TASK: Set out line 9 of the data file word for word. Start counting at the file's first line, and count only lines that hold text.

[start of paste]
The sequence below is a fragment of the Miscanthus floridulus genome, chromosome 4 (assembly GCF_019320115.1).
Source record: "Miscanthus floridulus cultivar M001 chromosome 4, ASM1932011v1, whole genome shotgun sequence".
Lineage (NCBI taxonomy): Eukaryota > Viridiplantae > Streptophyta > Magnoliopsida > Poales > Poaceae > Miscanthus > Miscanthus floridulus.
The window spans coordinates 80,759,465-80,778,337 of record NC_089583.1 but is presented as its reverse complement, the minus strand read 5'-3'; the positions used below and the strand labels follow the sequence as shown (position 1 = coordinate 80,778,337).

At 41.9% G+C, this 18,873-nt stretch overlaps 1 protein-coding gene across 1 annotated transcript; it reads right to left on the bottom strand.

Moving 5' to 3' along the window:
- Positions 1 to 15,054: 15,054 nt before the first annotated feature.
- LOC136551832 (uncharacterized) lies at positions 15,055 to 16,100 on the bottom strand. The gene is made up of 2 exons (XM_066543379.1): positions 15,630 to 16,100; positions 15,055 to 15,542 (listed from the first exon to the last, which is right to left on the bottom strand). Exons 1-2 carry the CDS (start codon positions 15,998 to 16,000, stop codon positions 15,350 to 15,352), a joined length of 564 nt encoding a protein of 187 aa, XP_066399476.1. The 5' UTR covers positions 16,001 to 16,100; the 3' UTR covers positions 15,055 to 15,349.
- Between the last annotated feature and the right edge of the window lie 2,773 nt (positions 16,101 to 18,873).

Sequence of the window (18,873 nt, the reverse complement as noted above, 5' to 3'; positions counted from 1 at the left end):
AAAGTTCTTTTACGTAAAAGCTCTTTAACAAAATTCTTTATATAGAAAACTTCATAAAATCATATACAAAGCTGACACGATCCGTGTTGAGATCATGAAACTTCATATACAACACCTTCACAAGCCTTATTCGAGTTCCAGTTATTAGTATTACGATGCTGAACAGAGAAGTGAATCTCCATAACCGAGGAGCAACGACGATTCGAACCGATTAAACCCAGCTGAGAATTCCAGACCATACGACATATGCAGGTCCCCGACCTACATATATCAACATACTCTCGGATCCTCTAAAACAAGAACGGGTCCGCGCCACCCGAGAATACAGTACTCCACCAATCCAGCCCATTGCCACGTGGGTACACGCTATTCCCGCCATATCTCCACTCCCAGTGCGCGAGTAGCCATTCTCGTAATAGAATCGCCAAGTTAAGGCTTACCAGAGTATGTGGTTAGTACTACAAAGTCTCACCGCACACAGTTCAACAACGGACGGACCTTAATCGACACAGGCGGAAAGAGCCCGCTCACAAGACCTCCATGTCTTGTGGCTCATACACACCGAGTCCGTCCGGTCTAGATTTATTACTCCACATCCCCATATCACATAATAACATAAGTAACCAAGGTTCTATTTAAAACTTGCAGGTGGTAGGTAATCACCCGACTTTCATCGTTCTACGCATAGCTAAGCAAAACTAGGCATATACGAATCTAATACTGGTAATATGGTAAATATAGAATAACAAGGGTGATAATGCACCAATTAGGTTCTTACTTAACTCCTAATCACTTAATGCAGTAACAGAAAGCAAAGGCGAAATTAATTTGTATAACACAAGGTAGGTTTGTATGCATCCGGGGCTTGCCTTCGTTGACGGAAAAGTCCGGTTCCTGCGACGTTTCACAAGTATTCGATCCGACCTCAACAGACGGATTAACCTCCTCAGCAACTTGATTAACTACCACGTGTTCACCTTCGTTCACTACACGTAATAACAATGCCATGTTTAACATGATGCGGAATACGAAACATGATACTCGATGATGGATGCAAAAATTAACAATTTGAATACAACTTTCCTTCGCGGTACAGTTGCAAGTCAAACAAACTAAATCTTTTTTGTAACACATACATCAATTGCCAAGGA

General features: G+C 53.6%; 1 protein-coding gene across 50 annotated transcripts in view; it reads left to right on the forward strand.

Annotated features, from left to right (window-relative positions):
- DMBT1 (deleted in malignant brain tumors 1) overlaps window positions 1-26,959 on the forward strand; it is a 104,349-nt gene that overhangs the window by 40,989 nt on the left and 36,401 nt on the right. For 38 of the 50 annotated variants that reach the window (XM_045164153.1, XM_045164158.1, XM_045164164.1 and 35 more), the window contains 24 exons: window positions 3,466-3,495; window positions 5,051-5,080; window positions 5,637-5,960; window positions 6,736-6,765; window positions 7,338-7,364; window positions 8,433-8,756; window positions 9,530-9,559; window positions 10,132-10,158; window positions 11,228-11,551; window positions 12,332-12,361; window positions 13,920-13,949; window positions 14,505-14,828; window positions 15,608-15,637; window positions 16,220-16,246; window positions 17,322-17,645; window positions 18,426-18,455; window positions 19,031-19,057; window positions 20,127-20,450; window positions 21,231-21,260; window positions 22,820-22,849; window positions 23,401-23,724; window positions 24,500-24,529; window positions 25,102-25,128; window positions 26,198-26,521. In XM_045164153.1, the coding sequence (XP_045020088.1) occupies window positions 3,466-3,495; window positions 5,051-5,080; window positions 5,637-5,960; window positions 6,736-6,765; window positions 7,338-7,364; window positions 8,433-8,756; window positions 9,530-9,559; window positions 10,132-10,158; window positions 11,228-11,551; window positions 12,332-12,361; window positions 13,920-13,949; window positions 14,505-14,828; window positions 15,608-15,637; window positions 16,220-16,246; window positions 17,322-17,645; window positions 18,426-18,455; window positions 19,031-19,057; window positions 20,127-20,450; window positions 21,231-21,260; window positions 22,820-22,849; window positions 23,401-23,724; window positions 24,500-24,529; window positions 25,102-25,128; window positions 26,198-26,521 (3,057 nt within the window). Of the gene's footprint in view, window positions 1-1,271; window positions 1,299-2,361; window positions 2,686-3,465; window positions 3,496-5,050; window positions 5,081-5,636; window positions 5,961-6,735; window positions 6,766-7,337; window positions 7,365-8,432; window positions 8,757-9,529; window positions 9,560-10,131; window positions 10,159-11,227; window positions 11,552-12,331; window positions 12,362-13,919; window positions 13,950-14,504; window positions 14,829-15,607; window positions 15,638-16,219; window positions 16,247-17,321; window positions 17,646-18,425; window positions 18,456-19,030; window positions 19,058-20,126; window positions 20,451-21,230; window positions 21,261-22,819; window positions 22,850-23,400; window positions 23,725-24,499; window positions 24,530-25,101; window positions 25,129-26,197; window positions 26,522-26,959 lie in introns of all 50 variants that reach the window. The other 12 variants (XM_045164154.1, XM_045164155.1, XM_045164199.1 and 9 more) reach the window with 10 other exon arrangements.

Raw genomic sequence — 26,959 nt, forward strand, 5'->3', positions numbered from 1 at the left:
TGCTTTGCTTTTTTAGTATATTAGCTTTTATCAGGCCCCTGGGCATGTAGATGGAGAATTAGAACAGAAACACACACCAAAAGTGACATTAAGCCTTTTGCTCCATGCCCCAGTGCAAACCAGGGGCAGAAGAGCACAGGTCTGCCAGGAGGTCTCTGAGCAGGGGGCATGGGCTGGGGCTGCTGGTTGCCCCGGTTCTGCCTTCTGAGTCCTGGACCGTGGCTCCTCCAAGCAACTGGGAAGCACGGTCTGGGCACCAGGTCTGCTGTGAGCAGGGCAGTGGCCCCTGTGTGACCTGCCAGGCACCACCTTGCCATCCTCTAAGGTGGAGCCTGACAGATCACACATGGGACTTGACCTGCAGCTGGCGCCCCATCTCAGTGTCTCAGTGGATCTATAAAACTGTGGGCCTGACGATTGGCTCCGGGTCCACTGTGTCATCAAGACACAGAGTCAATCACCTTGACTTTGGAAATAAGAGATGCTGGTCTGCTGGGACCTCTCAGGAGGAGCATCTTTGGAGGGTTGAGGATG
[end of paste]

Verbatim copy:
- Between the last annotated feature and the right edge of the window lie 2,773 nt (positions 16,101 to 18,873).